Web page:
October 2, 1908

It is not an uncommon occurrence to see half a dozen young men, ranging in age from sixteen to twenty years, of good families and in good standing, congregate in some out-of-the-way place, talking, fooling and playing. What in the name of common sense do these young men think of themselves, or their parents think of them? What do they propose to do in life? Have they no plans for the future? It would seem not. And yet if anyone were to question their good sense they would be offended. Have the parents no interest in their children? Do they expect them to be indolent and lazy all their lives? They, the most of the parents, are trying to give their children a good education, but that without the knowledge of some work will not carry all of them through life and enable them to escape the police courts, and the penitentiaries, as the tramp nuisance and the records of the everyday bulletin testify. Parent, you had better put your children to doing something, if it is only pulling the grass out of your back garden, or send them fishing down the river. Employment of any kind will create a zest for work and keep them out of mischief, and perhaps out of prison; besides, it will develop their physical and mental caliber, and advantage them financially.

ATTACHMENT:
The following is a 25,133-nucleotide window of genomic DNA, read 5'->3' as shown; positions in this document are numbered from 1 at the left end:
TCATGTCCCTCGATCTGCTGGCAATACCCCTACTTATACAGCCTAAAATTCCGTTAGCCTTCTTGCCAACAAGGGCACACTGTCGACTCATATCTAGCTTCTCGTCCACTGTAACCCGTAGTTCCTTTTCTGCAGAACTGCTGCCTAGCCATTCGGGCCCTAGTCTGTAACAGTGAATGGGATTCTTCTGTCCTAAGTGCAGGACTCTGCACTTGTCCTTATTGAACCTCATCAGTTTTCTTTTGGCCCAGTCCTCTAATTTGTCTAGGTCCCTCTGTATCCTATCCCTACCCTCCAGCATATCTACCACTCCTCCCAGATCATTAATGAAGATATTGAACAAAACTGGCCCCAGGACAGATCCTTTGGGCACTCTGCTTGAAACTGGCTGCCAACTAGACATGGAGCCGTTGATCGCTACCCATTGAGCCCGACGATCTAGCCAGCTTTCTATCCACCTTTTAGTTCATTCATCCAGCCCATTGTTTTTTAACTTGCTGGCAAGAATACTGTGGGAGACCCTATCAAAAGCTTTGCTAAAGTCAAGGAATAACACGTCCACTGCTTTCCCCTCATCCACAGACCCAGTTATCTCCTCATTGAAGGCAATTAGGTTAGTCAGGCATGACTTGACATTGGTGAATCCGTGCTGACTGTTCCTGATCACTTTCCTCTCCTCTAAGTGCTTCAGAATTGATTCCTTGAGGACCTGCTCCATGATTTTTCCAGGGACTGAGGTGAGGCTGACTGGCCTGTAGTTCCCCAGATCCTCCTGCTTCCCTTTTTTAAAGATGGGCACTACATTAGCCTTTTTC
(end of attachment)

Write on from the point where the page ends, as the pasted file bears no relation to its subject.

“Billy” Robinson has installed into his launch Emma [Chandler], a three horsepower back action combination gasoline and coal oil engine. “Billy” now expects to beat any boat on the river.

Mrs. Carrie Burris is repairing and building an annex to the property she lately purchased from the heirs of the Daniel Olney estate on Chestnut Street.